Rakesh Kadam, another homebuyer in Dadar also questions the intent of the regulation. According to him, if the very purpose of the regulator was to streamline the defaulting builders then what is the logic of mooting out a provision to homebuyers? Any financial burden on defaulting homebuyers is itself a harsh remedial measure. Now the new provision clearly gives a window of opportunity to the developers to arm twist.
‚ÄúIf the buyer has the genuine reasons to stop the payment, like the developer defaulting on promises, delayed construction timelines, or his own inability in case of job loss or any emergency, then he should be given a window for exiting the project and definitely not the jail term. I do not see any reason why a homebuyer will willingly default. The jail term provision for homebuyers will only be deterrent for the victim buyers to file cases against the builders,‚ÄĚ says Kadam.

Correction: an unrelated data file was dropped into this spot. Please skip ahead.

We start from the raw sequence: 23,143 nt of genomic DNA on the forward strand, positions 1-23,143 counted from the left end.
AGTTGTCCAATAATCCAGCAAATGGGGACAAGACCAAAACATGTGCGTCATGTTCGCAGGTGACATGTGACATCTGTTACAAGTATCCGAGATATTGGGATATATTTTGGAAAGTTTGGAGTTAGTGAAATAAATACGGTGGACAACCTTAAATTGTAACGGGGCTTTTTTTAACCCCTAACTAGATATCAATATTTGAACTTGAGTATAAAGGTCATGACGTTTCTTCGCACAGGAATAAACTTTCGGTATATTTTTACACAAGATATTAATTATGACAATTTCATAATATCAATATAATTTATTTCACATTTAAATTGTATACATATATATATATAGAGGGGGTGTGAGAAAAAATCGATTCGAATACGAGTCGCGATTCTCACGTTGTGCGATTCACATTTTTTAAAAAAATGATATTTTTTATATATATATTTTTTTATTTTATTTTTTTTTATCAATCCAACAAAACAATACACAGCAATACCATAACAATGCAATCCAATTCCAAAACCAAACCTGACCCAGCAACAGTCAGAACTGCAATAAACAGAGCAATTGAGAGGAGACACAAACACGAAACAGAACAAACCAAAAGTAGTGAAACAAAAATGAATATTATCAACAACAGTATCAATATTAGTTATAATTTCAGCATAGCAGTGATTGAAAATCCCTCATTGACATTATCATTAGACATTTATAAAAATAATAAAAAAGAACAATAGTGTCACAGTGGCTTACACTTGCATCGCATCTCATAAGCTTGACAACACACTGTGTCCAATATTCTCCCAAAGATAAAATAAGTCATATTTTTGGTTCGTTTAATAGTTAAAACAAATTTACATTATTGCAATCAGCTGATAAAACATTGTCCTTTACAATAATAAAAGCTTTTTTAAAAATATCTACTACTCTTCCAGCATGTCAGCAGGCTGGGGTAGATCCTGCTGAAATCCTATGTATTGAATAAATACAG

The developers have their own reasons to feel the regulatory mechanism should provide equal opportunity to both the developers as well as the homebuyers. They maintain that failing this the regulator will be a tool in the hands of the unscrupulous elements posing as buyers to arm-twist the developer.
Requesting anonymity, a Thane-based developer says, ‚ÄúI have been privy to a group of buyers booking together in many projects and then arm twisting the developers. Since they come across as independent buyers, no one understands their modality of grouping together and then stopping payment of due amount under one pretext or the other. Over and above their demands are unreasonable in the name of consumer activism,‚ÄĚ says the developer.